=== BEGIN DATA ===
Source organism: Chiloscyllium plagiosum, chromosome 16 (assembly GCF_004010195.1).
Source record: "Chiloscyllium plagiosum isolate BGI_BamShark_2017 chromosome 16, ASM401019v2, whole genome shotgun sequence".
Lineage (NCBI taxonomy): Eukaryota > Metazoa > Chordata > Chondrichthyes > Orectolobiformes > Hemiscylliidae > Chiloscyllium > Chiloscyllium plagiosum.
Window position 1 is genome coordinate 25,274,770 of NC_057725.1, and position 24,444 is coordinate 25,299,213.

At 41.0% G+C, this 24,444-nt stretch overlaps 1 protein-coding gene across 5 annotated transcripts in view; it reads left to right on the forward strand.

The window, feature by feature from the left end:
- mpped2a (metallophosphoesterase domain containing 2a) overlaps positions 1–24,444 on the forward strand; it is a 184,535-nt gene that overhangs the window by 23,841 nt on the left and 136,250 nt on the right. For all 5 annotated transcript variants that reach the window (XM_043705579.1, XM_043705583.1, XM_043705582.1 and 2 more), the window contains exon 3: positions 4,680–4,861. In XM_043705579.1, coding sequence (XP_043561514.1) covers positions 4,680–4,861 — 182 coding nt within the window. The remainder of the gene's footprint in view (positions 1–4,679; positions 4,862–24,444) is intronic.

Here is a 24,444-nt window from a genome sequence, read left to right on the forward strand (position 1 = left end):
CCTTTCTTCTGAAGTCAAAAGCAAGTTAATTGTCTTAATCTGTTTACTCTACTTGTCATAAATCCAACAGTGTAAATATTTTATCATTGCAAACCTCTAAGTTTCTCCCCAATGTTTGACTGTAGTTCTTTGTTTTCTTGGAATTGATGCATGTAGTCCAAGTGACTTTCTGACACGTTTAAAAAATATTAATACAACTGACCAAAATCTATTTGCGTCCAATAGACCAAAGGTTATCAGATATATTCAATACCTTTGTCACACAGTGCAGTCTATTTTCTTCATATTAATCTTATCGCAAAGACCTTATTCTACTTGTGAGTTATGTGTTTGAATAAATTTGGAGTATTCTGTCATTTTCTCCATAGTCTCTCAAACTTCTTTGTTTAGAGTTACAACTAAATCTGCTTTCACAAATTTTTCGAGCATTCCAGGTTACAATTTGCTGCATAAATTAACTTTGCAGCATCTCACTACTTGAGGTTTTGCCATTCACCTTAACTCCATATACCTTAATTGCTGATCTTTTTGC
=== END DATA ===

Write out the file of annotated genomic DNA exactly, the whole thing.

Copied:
Source organism: Chiloscyllium plagiosum, chromosome 16 (assembly GCF_004010195.1).
Source record: "Chiloscyllium plagiosum isolate BGI_BamShark_2017 chromosome 16, ASM401019v2, whole genome shotgun sequence".
Lineage (NCBI taxonomy): Eukaryota > Metazoa > Chordata > Chondrichthyes > Orectolobiformes > Hemiscylliidae > Chiloscyllium > Chiloscyllium plagiosum.
Window position 1 is genome coordinate 25,274,770 of NC_057725.1, and position 24,444 is coordinate 25,299,213.

At 41.0% G+C, this 24,444-nt stretch overlaps 1 protein-coding gene across 5 annotated transcripts in view; it reads left to right on the forward strand.

The window, feature by feature from the left end:
- mpped2a (metallophosphoesterase domain containing 2a) overlaps positions 1–24,444 on the forward strand; it is a 184,535-nt gene that overhangs the window by 23,841 nt on the left and 136,250 nt on the right. For all 5 annotated transcript variants that reach the window (XM_043705579.1, XM_043705583.1, XM_043705582.1 and 2 more), the window contains exon 3: positions 4,680–4,861. In XM_043705579.1, coding sequence (XP_043561514.1) covers positions 4,680–4,861 — 182 coding nt within the window. The remainder of the gene's footprint in view (positions 1–4,679; positions 4,862–24,444) is intronic.

Here is a 24,444-nt window from a genome sequence, read left to right on the forward strand (position 1 = left end):
CCTTTCTTCTGAAGTCAAAAGCAAGTTAATTGTCTTAATCTGTTTACTCTACTTGTCATAAATCCAACAGTGTAAATATTTTATCATTGCAAACCTCTAAGTTTCTCCCCAATGTTTGACTGTAGTTCTTTGTTTTCTTGGAATTGATGCATGTAGTCCAAGTGACTTTCTGACACGTTTAAAAAATATTAATACAACTGACCAAAATCTATTTGCGTCCAATAGACCAAAGGTTATCAGATATATTCAATACCTTTGTCACACAGTGCAGTCTATTTTCTTCATATTAATCTTATCGCAAAGACCTTATTCTACTTGTGAGTTATGTGTTTGAATAAATTTGGAGTATTCTGTCATTTTCTCCATAGTCTCTCAAACTTCTTTGTTTAGAGTTACAACTAAATCTGCTTTCACAAATTTTTCGAGCATTCCAGGTTACAATTTGCTGCATAAATTAACTTTGCAGCATCTCACTACTTGAGGTTTTGCCATTCACCTTAACTCCATATACCTTAATTGCTGATCTTTTTGC